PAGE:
View Boxguy's profile

Boxguy

1537 posts in 1012 days


#13 posted 07-26-2012 04:58 AM

Joe, Thanks for the tip of the hat, but you did all the work. I think you did a fine job here and I really like the grain in the top. You tried a bunch of new things and there will be always be stuff you will feel you could do better on, but that is the way all of us feel.

I’ll bet there isn’t a person on this site who doesn’t look at the last box they made and say, “I can do better on the next one if I just change….” It looks to me like you have all of the basic techniques well in hand and everything from here on out will be much more familiar and more fun. But the learning curve is always with us.

Keep this box. It will be important to see it later. When I look at my first real box, I see most of the elements of what I am doing today. Your first real box is always a benchmark. All things considered, you should be quite proud of this and all you have learned while building it. That is one of the great things about building most boxes…you can always just build another one and you won’t have months of work invested. Keep boxing and keep posting. Thanks for sharing this part of your journey with us.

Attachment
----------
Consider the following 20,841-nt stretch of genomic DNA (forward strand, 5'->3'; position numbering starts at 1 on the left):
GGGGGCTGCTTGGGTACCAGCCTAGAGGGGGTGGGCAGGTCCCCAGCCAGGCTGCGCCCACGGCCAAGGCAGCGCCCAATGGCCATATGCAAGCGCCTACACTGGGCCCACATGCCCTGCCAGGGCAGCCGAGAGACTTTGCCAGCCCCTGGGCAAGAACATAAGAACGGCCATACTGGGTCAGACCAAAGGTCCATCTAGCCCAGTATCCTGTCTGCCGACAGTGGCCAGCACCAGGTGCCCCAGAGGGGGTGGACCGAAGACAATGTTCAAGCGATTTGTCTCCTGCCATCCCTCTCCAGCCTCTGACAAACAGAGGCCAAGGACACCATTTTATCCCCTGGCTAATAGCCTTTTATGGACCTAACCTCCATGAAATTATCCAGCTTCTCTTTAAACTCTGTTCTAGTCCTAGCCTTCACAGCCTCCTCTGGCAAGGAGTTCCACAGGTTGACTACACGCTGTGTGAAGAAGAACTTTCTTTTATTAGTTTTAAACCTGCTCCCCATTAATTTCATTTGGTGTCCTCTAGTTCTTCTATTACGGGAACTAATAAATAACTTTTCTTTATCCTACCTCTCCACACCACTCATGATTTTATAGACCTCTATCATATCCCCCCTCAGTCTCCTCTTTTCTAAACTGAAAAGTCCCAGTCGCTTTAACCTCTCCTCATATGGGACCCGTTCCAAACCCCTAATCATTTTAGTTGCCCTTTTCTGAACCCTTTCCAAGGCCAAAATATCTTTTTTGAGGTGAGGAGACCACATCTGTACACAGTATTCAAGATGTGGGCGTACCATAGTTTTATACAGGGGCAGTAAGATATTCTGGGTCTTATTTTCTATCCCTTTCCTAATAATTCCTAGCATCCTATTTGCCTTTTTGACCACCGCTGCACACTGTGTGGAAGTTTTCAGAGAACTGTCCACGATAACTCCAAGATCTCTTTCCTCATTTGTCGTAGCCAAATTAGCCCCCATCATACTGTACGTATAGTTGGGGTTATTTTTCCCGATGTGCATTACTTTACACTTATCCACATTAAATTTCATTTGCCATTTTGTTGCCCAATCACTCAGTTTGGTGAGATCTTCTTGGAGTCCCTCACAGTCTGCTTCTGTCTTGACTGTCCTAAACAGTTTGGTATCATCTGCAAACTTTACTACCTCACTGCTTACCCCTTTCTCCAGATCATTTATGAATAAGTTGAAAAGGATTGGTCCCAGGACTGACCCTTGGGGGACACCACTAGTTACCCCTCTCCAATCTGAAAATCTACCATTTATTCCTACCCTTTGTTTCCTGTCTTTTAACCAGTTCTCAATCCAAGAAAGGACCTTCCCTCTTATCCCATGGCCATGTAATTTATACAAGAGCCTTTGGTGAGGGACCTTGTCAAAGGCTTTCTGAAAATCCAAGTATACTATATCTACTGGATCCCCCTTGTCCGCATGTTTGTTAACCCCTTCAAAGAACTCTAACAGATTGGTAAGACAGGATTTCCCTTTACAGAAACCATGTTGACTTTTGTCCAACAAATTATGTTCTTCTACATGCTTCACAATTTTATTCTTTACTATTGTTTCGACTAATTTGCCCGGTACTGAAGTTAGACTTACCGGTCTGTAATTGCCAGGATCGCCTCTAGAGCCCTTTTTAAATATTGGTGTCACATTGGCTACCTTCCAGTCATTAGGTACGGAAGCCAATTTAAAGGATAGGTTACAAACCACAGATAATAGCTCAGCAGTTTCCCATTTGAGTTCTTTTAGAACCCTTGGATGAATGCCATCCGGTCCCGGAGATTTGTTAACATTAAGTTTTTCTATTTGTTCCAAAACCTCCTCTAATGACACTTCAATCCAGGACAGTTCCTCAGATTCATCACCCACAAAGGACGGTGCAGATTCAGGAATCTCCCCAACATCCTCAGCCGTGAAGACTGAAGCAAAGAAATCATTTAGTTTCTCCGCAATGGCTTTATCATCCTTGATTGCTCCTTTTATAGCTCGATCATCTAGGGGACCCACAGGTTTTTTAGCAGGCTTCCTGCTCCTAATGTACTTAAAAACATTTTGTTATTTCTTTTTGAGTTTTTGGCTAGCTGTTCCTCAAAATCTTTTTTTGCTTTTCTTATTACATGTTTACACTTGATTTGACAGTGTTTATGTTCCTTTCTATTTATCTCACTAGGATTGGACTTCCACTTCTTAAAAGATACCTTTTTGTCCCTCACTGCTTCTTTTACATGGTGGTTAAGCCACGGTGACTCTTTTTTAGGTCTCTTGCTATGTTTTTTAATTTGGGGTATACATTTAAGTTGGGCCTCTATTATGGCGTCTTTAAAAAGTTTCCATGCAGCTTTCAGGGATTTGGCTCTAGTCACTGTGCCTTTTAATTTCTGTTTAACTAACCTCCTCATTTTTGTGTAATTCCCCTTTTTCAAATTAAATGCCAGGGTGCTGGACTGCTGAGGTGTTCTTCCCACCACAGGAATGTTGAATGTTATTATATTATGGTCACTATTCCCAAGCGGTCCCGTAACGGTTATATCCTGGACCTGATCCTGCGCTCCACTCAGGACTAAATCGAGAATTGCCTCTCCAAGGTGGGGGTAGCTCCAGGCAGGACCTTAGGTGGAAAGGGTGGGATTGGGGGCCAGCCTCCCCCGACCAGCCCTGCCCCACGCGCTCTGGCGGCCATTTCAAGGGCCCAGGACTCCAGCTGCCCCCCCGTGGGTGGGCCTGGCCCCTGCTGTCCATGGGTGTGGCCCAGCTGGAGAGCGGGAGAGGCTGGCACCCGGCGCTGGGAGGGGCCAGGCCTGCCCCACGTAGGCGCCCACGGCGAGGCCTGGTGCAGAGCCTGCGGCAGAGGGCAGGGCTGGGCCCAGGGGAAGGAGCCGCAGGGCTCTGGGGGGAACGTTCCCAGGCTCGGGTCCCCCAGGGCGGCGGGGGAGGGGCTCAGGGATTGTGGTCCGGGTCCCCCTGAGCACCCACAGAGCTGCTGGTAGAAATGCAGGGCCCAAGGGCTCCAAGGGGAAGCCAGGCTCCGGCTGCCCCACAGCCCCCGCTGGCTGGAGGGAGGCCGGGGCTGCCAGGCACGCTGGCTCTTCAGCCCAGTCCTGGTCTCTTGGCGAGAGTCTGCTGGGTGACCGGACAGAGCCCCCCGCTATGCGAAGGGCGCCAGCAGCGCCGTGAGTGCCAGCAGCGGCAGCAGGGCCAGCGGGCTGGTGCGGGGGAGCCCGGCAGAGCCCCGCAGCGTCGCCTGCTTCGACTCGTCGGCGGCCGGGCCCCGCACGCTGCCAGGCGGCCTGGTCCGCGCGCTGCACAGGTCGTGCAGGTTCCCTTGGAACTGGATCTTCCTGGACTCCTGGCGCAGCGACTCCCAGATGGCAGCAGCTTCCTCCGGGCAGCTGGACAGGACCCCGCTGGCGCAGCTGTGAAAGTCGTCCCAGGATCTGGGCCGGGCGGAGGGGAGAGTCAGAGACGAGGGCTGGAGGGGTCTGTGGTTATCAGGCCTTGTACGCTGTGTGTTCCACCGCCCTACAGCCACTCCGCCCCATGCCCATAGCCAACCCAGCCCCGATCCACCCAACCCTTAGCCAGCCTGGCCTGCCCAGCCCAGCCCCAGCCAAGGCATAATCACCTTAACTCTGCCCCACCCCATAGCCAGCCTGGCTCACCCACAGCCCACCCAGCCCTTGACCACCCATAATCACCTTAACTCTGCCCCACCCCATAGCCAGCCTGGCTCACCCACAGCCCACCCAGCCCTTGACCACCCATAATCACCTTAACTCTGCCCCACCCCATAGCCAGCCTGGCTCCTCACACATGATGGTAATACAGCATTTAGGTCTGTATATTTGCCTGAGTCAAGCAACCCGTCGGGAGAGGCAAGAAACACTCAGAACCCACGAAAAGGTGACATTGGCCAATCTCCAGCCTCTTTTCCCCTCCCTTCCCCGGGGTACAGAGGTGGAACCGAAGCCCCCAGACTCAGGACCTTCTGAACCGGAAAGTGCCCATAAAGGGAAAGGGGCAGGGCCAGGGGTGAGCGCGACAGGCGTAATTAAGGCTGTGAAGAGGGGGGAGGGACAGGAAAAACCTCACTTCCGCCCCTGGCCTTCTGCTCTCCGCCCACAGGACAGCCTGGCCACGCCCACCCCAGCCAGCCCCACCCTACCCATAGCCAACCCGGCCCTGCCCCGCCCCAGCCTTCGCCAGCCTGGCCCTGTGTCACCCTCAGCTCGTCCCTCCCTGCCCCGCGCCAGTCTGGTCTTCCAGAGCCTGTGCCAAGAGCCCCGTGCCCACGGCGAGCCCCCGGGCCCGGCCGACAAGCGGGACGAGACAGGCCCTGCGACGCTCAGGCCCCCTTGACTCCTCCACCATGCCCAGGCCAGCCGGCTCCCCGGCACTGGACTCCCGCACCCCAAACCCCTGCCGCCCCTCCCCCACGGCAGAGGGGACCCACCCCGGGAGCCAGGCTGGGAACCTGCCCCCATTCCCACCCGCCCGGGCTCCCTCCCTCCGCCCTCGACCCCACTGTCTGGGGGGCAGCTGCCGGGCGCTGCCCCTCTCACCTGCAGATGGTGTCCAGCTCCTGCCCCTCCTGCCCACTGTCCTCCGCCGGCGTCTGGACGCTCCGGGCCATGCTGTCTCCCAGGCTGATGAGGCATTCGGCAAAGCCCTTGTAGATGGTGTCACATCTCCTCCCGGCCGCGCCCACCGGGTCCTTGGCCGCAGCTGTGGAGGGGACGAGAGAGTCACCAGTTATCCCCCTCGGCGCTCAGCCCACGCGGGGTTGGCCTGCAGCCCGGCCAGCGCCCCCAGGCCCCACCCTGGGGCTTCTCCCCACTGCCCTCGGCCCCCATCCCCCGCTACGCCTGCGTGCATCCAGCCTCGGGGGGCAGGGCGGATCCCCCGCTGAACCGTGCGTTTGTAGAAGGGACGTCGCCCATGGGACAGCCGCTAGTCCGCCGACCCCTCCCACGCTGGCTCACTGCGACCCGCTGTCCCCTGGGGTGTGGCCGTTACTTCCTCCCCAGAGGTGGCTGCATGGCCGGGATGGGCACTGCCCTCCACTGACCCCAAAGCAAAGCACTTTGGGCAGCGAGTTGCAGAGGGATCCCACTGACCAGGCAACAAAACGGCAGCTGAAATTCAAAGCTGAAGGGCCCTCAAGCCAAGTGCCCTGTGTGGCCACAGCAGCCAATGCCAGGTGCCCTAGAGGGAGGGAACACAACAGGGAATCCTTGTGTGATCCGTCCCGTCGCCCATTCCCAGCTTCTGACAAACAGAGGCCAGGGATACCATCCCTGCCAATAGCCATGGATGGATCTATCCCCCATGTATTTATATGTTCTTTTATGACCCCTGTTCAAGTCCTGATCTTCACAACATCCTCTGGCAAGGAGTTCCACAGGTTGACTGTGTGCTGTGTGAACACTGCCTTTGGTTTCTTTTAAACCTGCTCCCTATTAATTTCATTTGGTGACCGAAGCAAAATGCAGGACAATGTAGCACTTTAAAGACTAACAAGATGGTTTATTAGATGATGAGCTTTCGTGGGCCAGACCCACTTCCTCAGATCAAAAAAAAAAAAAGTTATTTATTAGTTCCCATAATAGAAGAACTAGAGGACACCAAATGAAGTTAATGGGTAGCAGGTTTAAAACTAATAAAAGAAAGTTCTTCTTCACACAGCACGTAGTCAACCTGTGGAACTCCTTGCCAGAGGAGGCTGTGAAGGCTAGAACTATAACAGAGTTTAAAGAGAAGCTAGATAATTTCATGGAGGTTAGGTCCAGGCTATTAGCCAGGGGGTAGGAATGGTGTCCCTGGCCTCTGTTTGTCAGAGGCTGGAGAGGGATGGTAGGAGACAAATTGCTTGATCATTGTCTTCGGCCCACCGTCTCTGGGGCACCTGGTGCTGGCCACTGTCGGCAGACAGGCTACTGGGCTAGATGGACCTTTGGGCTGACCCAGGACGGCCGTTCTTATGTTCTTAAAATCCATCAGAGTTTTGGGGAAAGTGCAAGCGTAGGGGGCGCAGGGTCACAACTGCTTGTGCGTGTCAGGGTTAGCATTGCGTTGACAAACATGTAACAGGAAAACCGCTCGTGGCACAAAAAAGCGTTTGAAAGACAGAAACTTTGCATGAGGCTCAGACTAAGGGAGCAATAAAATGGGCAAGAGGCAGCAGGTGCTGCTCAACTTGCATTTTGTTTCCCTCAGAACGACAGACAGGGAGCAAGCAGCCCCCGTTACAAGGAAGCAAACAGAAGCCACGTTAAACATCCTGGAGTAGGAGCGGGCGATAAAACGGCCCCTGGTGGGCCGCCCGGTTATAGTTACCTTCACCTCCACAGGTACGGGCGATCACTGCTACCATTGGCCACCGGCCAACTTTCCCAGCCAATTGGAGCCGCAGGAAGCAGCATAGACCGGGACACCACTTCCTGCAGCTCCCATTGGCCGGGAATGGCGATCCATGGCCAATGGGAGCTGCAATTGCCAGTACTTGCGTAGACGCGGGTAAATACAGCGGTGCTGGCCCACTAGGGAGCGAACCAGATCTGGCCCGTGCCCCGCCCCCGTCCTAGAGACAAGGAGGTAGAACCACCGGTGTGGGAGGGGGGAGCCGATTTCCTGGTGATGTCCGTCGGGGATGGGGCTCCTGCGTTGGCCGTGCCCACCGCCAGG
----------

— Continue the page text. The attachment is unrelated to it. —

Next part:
-- Big Al in IN

View lumberjoe's profile

lumberjoe

2847 posts in 993 days


#14 posted 07-26-2012 11:29 AM

Thanks Boxguy! As mistake riddled as it is, This is something I will see and use quite a bit since my chisels are going inside. Also when I look at the pictures, I really wish I had a band saw. That 3/4 top is just too thick.

Overall I am pretty excited about box making. This proves I can do it. As I mentioned before I was always afraid to attempt a lot of elements in this box – especially splines and the cut the top off method. I am pretty happy with the hinge install too. I’ve never successfully done middle hinges and I got the mortises chopped with only chisels and it lined up perfectly on the first shot.

On to the next one!

-- www.etsy.com/shop/KandJWoodCrafts

View Roger's profile

Roger

15261 posts in 1548 days


#15 posted 07-26-2012 12:05 PM

Mistakes…....... ??? that’s all just a part of this gr8 hobby. If you wouldn’t of pointed em out, some would never be noticed. Don’t beat yerself up

-- Roger from KY. Work/Play/Travel Safe. Kentuk55@bellsouth.net